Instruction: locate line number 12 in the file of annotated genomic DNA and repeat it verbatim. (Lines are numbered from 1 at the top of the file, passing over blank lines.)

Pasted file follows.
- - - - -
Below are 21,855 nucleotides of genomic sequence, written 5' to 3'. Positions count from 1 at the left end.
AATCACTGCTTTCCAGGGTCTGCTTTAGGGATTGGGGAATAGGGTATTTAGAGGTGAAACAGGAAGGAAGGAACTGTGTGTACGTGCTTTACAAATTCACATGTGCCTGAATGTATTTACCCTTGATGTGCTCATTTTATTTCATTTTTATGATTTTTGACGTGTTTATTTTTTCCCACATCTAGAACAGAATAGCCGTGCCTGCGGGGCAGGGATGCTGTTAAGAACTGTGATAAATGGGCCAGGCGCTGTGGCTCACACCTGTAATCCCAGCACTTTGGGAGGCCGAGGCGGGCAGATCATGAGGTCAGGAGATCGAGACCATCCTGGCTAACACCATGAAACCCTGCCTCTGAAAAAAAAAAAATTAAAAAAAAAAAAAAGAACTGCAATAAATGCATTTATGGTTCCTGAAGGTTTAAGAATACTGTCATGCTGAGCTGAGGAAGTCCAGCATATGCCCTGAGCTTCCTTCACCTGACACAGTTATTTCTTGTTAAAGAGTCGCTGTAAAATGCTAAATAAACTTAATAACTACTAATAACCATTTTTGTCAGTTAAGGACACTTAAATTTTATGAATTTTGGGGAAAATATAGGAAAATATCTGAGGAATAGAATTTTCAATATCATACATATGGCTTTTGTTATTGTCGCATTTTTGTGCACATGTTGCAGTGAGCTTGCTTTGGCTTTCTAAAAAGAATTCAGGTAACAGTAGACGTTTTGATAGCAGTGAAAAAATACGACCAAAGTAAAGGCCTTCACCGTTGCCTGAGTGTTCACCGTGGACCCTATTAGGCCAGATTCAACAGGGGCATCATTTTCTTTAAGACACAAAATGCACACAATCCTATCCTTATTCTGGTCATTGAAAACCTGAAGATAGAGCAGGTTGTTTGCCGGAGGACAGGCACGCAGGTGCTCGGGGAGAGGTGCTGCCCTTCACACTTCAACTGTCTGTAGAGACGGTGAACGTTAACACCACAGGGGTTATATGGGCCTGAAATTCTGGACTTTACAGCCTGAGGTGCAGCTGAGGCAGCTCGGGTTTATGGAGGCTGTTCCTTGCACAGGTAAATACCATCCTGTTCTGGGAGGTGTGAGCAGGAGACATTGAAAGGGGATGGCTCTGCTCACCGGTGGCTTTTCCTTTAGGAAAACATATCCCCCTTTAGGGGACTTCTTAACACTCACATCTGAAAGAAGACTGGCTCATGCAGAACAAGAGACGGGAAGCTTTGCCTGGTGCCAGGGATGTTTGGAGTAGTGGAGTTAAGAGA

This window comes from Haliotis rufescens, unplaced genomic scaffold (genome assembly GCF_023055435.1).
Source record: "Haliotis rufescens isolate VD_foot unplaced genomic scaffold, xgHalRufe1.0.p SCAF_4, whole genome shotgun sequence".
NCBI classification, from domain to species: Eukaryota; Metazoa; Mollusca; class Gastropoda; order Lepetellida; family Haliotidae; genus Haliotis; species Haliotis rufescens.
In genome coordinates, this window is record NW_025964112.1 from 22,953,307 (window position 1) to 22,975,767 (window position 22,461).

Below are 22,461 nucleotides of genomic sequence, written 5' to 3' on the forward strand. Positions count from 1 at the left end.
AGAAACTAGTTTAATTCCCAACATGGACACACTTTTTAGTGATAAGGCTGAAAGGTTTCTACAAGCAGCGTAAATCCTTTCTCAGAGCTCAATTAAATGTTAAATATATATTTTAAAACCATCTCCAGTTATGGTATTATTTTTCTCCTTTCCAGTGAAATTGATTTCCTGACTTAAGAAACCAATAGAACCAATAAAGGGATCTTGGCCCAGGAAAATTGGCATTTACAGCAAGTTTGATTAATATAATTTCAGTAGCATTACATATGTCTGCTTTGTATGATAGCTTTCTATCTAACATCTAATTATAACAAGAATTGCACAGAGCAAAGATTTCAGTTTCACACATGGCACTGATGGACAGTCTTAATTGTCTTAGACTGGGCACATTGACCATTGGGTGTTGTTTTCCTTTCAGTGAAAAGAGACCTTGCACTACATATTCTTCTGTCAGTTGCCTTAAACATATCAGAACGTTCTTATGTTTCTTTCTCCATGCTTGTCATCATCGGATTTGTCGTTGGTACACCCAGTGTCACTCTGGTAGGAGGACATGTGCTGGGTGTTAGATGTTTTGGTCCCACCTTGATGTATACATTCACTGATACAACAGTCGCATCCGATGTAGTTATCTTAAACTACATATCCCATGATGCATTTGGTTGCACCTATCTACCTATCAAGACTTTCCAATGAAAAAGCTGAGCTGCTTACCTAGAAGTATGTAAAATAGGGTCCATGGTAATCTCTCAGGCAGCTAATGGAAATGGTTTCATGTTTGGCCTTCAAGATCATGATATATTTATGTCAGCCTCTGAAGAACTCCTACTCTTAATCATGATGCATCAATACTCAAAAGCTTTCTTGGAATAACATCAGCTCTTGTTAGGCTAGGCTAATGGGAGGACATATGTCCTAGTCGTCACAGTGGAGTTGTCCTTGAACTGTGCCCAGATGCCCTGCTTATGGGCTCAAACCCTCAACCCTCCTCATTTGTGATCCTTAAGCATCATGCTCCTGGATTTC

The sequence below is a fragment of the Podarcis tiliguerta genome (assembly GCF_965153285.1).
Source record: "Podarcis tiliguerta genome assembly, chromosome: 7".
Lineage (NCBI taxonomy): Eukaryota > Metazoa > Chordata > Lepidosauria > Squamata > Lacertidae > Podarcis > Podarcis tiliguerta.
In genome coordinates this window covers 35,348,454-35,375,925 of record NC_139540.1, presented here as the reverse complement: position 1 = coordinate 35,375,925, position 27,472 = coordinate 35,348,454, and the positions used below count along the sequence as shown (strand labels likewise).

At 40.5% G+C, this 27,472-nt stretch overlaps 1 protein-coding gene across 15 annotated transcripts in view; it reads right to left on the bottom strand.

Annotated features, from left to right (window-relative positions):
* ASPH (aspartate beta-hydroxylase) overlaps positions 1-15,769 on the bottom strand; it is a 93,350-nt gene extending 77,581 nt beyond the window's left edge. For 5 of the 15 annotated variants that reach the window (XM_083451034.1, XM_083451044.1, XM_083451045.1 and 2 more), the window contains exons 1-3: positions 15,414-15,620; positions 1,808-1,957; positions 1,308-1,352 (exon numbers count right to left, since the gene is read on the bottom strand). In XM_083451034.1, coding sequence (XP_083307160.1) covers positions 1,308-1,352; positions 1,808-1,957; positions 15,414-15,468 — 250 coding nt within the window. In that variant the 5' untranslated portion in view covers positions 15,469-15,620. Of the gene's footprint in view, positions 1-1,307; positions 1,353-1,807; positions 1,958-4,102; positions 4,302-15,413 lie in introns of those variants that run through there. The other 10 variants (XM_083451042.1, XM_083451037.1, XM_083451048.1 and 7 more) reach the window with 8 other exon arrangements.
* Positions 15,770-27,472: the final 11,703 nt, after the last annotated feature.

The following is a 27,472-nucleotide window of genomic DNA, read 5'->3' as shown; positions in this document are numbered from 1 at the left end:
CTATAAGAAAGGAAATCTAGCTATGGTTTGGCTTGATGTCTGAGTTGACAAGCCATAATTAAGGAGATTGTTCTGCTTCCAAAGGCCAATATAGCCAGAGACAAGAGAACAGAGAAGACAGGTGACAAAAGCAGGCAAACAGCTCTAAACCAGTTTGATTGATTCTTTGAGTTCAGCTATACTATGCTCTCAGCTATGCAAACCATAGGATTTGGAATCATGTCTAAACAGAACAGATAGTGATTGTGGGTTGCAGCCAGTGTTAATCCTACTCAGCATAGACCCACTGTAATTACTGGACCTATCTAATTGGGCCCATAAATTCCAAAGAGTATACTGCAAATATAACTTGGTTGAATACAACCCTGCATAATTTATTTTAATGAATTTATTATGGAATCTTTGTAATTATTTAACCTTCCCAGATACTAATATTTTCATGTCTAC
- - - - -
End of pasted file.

In genome coordinates this window covers 35,348,454-35,375,925 of record NC_139540.1, presented here as the reverse complement: position 1 = coordinate 35,375,925, position 27,472 = coordinate 35,348,454, and the positions used below count along the sequence as shown (strand labels likewise).